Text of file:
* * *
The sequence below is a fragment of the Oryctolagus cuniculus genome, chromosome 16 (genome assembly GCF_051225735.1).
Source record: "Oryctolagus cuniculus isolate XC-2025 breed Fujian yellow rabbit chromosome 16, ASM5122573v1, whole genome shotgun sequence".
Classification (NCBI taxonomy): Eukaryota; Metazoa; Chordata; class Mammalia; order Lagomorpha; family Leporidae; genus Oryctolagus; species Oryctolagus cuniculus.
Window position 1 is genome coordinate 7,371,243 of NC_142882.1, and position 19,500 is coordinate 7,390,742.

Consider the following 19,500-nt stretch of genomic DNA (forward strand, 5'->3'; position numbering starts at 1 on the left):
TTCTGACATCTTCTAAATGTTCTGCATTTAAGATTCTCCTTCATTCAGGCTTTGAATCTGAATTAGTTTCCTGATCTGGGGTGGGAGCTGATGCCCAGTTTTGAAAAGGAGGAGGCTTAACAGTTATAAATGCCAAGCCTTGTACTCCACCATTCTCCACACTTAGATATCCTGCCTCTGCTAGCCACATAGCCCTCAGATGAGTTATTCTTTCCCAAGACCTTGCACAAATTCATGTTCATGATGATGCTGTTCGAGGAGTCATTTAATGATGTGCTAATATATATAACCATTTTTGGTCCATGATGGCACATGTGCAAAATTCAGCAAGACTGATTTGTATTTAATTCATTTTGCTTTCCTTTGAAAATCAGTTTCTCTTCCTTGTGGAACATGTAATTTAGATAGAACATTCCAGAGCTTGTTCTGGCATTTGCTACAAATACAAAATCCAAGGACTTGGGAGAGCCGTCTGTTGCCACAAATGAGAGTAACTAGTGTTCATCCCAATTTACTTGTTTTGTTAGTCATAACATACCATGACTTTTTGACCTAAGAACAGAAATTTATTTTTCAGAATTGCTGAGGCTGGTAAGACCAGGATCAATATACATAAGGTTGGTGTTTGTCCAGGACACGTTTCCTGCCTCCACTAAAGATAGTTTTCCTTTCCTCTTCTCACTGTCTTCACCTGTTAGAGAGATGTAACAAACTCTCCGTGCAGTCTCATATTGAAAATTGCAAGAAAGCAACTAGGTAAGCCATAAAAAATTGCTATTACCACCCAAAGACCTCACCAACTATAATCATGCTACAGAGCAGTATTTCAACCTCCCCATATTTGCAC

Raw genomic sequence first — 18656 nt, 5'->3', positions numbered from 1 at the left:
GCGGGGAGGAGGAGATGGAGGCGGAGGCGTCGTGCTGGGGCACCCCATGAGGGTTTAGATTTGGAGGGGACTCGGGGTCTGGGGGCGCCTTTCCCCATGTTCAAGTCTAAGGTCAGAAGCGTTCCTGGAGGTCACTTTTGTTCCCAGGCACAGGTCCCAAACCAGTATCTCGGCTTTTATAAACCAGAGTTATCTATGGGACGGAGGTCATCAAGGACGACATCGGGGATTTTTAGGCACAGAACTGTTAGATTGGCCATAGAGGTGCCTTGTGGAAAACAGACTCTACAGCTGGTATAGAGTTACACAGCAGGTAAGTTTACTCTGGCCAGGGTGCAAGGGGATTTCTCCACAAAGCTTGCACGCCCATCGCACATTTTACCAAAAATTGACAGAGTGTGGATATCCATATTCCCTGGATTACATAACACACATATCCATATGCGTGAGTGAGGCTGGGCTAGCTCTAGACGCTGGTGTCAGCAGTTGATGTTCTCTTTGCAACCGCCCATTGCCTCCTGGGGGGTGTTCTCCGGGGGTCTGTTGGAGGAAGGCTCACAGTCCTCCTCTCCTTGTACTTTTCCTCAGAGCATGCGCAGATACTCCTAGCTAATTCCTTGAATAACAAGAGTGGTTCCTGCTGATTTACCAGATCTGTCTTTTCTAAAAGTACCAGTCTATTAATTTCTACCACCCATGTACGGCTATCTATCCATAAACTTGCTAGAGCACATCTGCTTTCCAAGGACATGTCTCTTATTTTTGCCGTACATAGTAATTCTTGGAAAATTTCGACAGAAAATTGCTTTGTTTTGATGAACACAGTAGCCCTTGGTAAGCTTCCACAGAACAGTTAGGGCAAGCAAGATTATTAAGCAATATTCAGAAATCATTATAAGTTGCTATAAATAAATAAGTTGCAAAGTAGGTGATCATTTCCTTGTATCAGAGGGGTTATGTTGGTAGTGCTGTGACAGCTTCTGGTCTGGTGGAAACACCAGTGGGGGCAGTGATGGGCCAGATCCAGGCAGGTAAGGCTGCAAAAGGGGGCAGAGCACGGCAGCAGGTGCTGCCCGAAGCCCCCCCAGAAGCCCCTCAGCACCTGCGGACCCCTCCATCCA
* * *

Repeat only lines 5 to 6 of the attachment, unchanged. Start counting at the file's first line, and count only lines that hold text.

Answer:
Consider the following 19,500-nt stretch of genomic DNA (forward strand, 5'->3'; position numbering starts at 1 on the left):
TTCTGACATCTTCTAAATGTTCTGCATTTAAGATTCTCCTTCATTCAGGCTTTGAATCTGAATTAGTTTCCTGATCTGGGGTGGGAGCTGATGCCCAGTTTTGAAAAGGAGGAGGCTTAACAGTTATAAATGCCAAGCCTTGTACTCCACCATTCTCCACACTTAGATATCCTGCCTCTGCTAGCCACATAGCCCTCAGATGAGTTATTCTTTCCCAAGACCTTGCACAAATTCATGTTCATGATGATGCTGTTCGAGGAGTCATTTAATGATGTGCTAATATATATAACCATTTTTGGTCCATGATGGCACATGTGCAAAATTCAGCAAGACTGATTTGTATTTAATTCATTTTGCTTTCCTTTGAAAATCAGTTTCTCTTCCTTGTGGAACATGTAATTTAGATAGAACATTCCAGAGCTTGTTCTGGCATTTGCTACAAATACAAAATCCAAGGACTTGGGAGAGCCGTCTGTTGCCACAAATGAGAGTAACTAGTGTTCATCCCAATTTACTTGTTTTGTTAGTCATAACATACCATGACTTTTTGACCTAAGAACAGAAATTTATTTTTCAGAATTGCTGAGGCTGGTAAGACCAGGATCAATATACATAAGGTTGGTGTTTGTCCAGGACACGTTTCCTGCCTCCACTAAAGATAGTTTTCCTTTCCTCTTCTCACTGTCTTCACCTGTTAGAGAGATGTAACAAACTCTCCGTGCAGTCTCATATTGAAAATTGCAAGAAAGCAACTAGGTAAGCCATAAAAAATTGCTATTACCACCCAAAGACCTCACCAACTATAATCATGCTACAGAGCAGTATTTCAACCTCCCCATATTTGCAC